Consent orders can be tricky things to write and that is why people usually engage a solicitor to do it. This doesn’t mean that you can’t write them yourself, but with low cost, fixed fee services now available, it is often worth having a solicitor do this for you, quickly and easily.
We sometimes have clients come to us with orders that have been rejected by the court, although they appeared to be legitimate looking orders. They had searched for ‘sample consent orders property settlement’ online, and found some piecemeal orders which looked legally sound, and put these together. Sample consent orders for a property settlement might include something like:
“That the wife shall pay to the husband the sum of $25,000.00 within thirty (30) days of the date of these Orders and simultaneously the husband shall do all acts and things and sign all such deeds, documents and instruments as may be necessary to transfer to the wife all his right, title and interest in the property located at 1 Smith Street, Brisbane in the State of Queensland.”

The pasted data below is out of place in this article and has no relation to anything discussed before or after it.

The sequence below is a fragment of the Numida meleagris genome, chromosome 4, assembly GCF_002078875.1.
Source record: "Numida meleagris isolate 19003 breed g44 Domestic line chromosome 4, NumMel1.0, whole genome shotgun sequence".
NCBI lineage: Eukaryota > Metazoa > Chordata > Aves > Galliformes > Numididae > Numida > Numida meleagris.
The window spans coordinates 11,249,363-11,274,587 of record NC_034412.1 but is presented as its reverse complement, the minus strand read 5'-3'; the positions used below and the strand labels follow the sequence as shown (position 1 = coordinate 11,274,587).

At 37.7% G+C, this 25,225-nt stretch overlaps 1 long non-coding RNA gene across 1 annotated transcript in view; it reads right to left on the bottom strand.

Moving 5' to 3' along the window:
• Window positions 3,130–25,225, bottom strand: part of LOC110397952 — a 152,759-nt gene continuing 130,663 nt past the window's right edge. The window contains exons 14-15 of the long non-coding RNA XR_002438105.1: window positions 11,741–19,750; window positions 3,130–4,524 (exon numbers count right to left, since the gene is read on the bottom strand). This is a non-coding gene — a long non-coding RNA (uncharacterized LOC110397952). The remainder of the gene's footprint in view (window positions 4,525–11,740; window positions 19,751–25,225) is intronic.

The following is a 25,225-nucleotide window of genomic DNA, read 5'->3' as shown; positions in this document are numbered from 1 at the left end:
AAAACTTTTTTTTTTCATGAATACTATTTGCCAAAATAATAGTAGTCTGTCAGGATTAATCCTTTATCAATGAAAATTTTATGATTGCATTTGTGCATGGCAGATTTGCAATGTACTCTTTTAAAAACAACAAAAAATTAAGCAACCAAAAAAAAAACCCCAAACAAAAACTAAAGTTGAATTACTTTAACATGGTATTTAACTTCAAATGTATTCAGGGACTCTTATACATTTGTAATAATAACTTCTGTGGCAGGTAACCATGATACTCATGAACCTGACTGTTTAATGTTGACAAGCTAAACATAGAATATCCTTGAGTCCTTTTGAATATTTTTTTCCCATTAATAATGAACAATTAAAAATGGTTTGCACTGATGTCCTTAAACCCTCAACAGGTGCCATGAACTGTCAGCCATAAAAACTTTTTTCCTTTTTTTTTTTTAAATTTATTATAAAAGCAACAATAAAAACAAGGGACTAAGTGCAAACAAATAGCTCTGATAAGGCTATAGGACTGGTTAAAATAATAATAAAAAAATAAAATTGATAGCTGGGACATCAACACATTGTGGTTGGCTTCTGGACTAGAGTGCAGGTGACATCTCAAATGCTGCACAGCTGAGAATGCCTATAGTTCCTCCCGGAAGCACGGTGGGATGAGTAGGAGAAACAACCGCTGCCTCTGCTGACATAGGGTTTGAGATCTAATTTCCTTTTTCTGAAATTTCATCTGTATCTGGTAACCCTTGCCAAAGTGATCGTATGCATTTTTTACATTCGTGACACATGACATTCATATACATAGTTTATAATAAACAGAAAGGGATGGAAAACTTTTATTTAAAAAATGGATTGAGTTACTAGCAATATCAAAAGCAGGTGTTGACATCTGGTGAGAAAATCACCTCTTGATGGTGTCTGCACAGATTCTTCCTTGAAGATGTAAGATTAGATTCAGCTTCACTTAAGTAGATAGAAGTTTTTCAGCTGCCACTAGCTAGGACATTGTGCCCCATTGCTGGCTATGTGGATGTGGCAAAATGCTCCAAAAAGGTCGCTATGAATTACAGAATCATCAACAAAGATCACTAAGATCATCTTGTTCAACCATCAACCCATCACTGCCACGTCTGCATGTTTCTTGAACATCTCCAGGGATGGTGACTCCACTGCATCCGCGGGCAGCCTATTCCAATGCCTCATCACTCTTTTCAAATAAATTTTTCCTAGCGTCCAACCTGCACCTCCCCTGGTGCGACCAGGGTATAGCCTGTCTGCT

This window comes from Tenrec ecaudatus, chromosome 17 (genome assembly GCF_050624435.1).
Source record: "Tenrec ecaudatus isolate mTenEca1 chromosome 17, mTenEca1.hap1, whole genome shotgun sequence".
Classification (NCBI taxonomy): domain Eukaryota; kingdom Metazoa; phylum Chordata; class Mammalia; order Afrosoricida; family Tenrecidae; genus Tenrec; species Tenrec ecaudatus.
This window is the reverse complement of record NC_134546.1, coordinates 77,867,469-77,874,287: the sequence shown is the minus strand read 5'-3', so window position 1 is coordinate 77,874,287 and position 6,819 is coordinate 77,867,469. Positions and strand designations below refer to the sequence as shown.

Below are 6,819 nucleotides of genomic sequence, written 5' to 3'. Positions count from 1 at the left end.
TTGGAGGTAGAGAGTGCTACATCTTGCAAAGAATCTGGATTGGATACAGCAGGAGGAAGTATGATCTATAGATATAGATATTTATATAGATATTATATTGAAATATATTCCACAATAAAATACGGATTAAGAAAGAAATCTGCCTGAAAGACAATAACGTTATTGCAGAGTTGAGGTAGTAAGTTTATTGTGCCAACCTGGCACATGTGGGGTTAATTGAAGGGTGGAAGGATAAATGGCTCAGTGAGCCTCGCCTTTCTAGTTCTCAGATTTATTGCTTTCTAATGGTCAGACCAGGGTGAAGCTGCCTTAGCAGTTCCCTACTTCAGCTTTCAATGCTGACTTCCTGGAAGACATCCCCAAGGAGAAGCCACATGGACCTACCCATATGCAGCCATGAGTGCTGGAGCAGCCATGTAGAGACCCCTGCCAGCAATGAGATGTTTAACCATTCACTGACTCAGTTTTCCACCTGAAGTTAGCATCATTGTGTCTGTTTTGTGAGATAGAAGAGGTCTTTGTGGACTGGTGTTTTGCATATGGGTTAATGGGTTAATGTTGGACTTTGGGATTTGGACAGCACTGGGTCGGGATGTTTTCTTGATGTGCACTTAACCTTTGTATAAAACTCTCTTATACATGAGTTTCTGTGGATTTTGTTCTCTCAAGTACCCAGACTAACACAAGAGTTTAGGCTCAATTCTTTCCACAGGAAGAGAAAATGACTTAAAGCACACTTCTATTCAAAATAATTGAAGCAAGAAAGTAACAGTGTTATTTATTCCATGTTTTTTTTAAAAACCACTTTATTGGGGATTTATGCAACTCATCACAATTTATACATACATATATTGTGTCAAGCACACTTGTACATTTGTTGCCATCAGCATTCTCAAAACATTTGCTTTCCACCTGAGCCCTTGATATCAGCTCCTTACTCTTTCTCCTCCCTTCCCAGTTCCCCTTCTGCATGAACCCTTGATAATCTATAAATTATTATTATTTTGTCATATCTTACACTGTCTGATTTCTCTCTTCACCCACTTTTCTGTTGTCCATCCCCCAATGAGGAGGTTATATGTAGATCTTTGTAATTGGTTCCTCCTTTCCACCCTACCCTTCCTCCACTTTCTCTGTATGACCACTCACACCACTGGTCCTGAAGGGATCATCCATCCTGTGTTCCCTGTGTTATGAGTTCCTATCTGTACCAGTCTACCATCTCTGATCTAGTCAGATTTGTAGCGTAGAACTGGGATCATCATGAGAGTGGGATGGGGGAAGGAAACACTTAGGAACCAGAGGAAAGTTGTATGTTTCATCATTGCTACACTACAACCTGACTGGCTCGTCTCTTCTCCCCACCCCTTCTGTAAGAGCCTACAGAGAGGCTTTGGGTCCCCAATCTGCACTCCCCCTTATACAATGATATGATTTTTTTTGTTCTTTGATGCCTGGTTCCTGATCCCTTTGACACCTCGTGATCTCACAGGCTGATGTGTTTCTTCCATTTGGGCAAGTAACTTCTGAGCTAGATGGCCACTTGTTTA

This appears to be a clear and technical sample consent order for property settlement, and without years of experience as a solicitor would easily seem appropriate to use. It simply says that the wife pay the husband $25,000.00, and he gives her the house.
What this order fails to cover is any number of possible issues, including:
- Where does the $25,000.00 come from?
- What if she doesn’t pay the husband the money?
- What if he doesn’t sign over the house?
- What if they don’t action everything within thirty days?
A court will find issue with sample consent orders for property settlement like this, being used, as they are ambiguous, and can lack finality as they do not provide ‘default orders’ to cover situations where the order is not fulfilled. For example, in this instance, it would usually be drafted that if the wife were unable to pay the cash sum of $25,000.00, that the house be sold so that this money can be paid to the husband from the sale proceeds.
This is not to say that a non-lawyer is incapable of drafting up these orders, and in fact there are many DIY kits available to purchase online which provide template orders for use. It can still be prudent and ultimately time and cost saving to simply engage a solicitor. If you have to pay a few separate filing fees at $160 each time, you may have already spent what it would have cost to have a solicitor do it in the first place.